* Sells 1.81 mln shares at $9, middle of indicated range
* Move offers liquidity for minority investors
* Apollo and TPG face huge hurdles to exit profitably
By Greg Roumeliotis and Brenton Cordeiro
Feb 7 Debt-laden Caesars Entertainment Corp, one of the largest casino operators in the United States and owner of the famed Caesars Palace, raised $16.3 million in an IPO on Tuesday, a fraction of what it was hoping to muster two years ago.
Caesars' private equity owners, Apollo Global Management LLC and TPG Capital LP -- which are holding on to 70.1 percent of the company -- made a bold bet when they took the company private in 2008 in a huge $31 billion leveraged buyout.
The deal is often referred to an example of how the credit bubble that preceded the financial crisis of 2008 led to overleveraged deals that have left their private equity investors with a Herculean challenge of getting their money back.
The company's cash flow is getting eviscerated by interest payments. According to the IPO prospectus, Caesars' earnings before interest, tax, depreciation and amortization (EBITDA) were $1.8 billion in the 12 months ending Sept. 30 on interest expenses of $1.93 billion.
"Caesars' pending IPO, which can raise up to $18 million, will have no material impact on Caesars' credit profile," Fitch Ratings said in a statement earlier on Tuesday.
"With Caesars' leverage at above 11 times, Fitch has a circumspect view regarding Caesars ability to execute a meaningful equity float," the credit rating agency added.
The company said it sold 1.81 million shares on Nasdaq at $9 per share valuing its equity at $1.13 billion. At this level, the middle of the advertised range, Caesars had said it expected net proceeds of $13.1 million.
This is a drop in the ocean compared to what the buyout firms splashed out. Apollo alone invested $1.45 billion in the deal, according to a regulatory filing the private equity firm submitted last year as part of its flotation.
STILL IN THE GAME
Caesars had filed for an IPO in 2010 under its former name, Harrah's Entertainment, hoping to raise some $500 million, but had to ditch the plans as the company's debt became too much for investors to handle.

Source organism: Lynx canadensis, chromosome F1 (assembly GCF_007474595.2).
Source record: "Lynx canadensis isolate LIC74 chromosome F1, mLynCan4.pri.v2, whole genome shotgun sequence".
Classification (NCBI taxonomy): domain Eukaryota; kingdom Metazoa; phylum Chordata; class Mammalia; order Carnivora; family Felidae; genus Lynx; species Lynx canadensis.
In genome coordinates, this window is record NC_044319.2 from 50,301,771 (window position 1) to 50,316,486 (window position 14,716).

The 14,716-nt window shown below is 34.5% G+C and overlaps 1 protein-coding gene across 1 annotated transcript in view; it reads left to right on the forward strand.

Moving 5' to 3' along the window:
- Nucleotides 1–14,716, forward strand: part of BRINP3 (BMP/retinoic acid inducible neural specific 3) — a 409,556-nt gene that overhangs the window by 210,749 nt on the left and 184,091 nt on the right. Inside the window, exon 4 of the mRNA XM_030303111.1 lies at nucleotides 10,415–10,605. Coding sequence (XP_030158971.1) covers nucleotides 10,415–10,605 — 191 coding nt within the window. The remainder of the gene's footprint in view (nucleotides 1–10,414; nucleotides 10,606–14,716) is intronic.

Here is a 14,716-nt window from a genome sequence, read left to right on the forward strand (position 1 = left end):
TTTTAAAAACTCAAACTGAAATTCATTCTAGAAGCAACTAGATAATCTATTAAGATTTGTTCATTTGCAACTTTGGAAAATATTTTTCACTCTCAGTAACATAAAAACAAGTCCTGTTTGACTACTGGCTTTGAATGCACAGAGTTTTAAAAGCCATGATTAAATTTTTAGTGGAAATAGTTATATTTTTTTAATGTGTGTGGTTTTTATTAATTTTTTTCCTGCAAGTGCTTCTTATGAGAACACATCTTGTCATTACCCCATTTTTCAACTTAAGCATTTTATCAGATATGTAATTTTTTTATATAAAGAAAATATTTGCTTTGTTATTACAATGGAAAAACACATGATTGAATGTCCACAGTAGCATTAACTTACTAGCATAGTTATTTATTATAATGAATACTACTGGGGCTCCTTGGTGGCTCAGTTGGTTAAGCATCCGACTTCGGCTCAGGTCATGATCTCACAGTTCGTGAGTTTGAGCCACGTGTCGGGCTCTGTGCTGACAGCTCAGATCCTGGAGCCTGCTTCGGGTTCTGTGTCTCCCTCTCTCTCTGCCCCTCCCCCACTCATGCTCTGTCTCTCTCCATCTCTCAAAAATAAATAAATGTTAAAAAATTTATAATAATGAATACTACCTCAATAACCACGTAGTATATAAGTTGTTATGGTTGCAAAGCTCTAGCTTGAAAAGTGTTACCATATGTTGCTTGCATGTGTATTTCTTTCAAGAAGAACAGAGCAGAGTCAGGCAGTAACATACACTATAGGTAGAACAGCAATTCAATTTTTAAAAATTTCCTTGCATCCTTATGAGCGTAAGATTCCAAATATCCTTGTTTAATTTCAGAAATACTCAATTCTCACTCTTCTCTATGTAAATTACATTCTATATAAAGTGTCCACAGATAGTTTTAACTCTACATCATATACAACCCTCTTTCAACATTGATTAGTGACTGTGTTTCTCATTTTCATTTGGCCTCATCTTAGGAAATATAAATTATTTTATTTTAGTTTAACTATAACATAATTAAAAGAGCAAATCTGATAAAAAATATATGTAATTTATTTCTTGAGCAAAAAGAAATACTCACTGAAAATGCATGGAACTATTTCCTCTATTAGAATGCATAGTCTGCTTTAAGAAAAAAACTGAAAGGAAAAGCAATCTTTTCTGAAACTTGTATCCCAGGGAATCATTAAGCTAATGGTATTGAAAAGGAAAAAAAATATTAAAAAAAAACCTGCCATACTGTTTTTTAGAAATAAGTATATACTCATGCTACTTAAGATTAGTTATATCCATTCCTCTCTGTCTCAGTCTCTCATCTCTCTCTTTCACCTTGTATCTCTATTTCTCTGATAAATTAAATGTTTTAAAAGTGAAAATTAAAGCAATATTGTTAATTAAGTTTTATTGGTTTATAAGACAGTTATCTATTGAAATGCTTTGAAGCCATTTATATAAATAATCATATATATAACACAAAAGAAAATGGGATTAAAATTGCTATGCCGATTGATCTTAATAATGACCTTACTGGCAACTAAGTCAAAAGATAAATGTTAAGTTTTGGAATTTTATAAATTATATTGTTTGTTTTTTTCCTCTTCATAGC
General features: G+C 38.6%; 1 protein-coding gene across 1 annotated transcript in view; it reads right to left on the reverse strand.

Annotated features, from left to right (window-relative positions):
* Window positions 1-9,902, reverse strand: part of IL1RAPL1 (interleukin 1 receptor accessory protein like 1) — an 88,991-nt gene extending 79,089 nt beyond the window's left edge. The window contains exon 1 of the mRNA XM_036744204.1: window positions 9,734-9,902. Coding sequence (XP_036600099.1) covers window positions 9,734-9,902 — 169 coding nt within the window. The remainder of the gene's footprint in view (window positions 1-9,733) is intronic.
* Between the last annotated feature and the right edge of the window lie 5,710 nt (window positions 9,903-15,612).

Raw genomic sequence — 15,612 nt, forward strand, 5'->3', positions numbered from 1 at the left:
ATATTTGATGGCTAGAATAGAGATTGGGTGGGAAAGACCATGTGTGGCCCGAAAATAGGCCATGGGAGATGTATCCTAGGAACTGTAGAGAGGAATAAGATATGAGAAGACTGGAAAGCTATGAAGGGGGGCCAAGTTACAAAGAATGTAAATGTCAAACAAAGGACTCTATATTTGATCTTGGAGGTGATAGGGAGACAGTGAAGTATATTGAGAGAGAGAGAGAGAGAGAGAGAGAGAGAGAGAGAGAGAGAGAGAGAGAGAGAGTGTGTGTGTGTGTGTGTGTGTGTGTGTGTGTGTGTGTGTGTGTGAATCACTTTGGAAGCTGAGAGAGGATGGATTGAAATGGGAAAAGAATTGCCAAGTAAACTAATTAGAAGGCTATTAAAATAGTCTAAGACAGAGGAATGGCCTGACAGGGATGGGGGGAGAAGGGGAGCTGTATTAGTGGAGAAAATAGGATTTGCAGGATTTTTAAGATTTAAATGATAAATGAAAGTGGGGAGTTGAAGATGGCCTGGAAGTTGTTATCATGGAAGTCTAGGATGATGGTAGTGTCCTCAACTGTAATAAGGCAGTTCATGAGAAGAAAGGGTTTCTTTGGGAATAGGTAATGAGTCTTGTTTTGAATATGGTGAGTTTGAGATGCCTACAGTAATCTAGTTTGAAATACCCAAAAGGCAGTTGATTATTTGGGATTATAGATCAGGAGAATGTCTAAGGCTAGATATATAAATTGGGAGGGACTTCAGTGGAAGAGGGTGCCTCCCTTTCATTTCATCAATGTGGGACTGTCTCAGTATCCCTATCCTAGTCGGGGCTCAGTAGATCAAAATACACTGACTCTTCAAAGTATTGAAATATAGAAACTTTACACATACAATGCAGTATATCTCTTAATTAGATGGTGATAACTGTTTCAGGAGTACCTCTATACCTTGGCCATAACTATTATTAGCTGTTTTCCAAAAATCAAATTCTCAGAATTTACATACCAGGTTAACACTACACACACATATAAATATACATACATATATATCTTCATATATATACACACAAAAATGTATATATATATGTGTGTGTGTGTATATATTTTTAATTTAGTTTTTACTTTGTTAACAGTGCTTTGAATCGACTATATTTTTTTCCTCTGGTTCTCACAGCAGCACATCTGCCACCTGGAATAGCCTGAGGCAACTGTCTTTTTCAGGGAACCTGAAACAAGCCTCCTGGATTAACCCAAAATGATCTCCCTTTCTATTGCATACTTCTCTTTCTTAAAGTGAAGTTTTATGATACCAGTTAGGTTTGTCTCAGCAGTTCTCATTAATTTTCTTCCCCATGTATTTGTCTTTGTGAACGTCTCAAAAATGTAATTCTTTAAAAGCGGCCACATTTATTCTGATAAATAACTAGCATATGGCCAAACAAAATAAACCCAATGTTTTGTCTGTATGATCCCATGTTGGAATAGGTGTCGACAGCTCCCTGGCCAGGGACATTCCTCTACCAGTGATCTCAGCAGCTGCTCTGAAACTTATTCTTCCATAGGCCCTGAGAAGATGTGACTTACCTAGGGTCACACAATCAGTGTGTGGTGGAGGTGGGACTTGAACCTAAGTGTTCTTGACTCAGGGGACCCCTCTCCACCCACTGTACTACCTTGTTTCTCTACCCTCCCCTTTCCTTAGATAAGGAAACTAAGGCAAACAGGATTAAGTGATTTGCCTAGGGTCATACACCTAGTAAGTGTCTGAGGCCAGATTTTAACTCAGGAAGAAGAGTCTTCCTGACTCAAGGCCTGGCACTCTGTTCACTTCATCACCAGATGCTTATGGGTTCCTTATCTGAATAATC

It had about $18.5 billion of net debt on its books as of Sept. 30. Its focus on the U.S. and Britain has not helped the company capture growth in popular gambling destinations in Asia such as Macau and generate more cash to cut its debt.
Caesars operates 52 casinos, mainly in the United States and England, including the Mecca of gambling, Las Vegas, under the Caesars, Harrah's and Horseshoe brands. It said in its IPO prospectus it did not expect to pay dividends to shareholders for the foreseeable future.
"I'm not sure that Las Vegas is coming back the way they wanted to, they're underwater right now and what I advise people is to buy one share and put it up on their wall, but don't buy and hold it," IPOdesktop.com analyst Francis Gaskins said.
The game is not over for the private equity firms that are hoping to make up their loses by they time they exit Caesars. The companies are lobbying heavily for the U.S. to lift its ban on online gambling. The online poker industry generated an estimated $1.5 billion in revenues before internet gambling was banned by the U.S. government in 2006, Caesars said.
Caesars is also looking to get some breathing space from its creditors by pushing back the maturity of $4 billion in loans from 2015 to 2018 in exchange for a higher interest rate and to issue $1.25 billion in senior secured notes so it can pay down another $1 billion in loans.
The shares offered in the IPO make up just 1.4 percent of the company's total float. But the move will offer minority investors the liquidity to exit as it allows them to sell 34.7 million shares following the offering out of the company's total 125 million shares.
Hedge fund Paulson & Co may sell its 9.9 percent stake while a group of investors that include funds of Goldman Sachs Group Inc and Blackstone Group LP may sell their stakes that total 17.9 percent, half straight away and the other half after six months.
Credit Suisse and Citi led a total of seven underwriters on the offering.